| 12.1°C Dublin

'Everyone in Ireland owes John a great debt of gratitude'


John Hume and Bertie Ahern

John Hume and Bertie Ahern

John Hume and Bertie Ahern

My friend John Hume had a very simple view: You have to talk to your enemy.

Doing that creates huge risk for democratic governments but if you want to make progress, you have to accept that the status quo can't remain untouched.

Today Ireland is at peace, largely because of a man who stayed going when it seemed everyone had turned against him.

John's perseverance was ultimately rewarded with a stable peace process and thankfully global recognition of his role in Irish history.

Over a glass of white wine he often reminded me that he was the only man to be awarded the Nobel Peace Prize (1998), the Martin Luther King Jnr Nonviolent Peace Prize (1999) and the Gandhi Peace Prize (2001).

John got millions of awards. He would be able to recount all of them but those were the ones he would always go back to.

My first memories of John were after I was elected in 1977.

He used to drift into the Dail and was regularly caller to the Members' Bar. I started getting friendly with him in the early 1980s after I became Fianna Fail assistant whip. We would meet with the SDLP to discuss events and he struck me as a great character. Always nice, on top of his game, giving advice and opinions on how things should be handled.

He'd spend days in Leinster House briefing people on the latest crisis in the North and every party would have an open door for him, regardless of who was in government or opposition. John was unquestionably the big link in the bad years between north and south.

During the early 1980s he spent a lot of time working on the New Ireland Forum. Veronica Guerin was actually secretary to the forum and I remember many a cup of tea was had with Veronica and John during that time.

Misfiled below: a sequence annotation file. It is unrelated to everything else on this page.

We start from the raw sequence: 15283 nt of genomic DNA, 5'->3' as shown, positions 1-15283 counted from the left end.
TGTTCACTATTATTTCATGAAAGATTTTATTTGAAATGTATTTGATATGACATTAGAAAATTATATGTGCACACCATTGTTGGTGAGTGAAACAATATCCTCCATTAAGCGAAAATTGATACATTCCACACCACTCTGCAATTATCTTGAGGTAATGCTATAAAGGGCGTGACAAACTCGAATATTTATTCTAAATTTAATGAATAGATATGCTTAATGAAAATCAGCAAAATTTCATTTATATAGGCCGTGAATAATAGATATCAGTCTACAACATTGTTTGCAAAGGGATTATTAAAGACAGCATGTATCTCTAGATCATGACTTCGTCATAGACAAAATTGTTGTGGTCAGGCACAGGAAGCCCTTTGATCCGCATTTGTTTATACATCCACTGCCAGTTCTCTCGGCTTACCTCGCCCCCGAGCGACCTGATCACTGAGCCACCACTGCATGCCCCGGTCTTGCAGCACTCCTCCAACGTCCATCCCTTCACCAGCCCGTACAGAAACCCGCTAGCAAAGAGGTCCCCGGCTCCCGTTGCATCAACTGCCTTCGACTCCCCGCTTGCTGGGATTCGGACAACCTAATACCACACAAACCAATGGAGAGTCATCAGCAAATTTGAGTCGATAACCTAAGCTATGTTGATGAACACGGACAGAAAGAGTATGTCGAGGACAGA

We had a difference of opinions over the Anglo Irish Agreement (1985) but it never hurt our personal relationship.

Even when everyone turned against him, he kept going. There was a point where it seemed like he was doing it on his own.

Myself and John used to often go to Fagan's when I was Taoiseach. The Derry bus would drop him off across the road at my office, St Luke's, and I'd get one of my drivers to drop him back into town for the bus back afterwards.

The lads in there would make a big fuss out of him and it was always great fun. Although one day I remember there was a conversation about the decommissioning of arms and somebody else brought up Charlie Haughey and the importation of arms. John got a bit confused and started telling them off, saying "I never imported arms".


Eventually we got to the Good Friday Agreement. The only thing he really wanted to see was the all-island vote.

He said this was a way of taking away the IRA's argument that they had a mandate from the first Dail in 1918.

If the Good Friday Agreement was put to the full island and passed, then the IRA's mandate ceased. I backed him on that to make sure it happened. Tony Blair couldn't understand why I wanted it because we were talking about trying to overwrite something from 1918.

That all-island vote made so much sense in the end.

Every person on this island, nationalist, unionist or whatever, owes John Hume a great debt of gratitude for delivering democracy, freedom and human rights through methods many said were naive.

He gave us peace in our time, may he now rest in peace.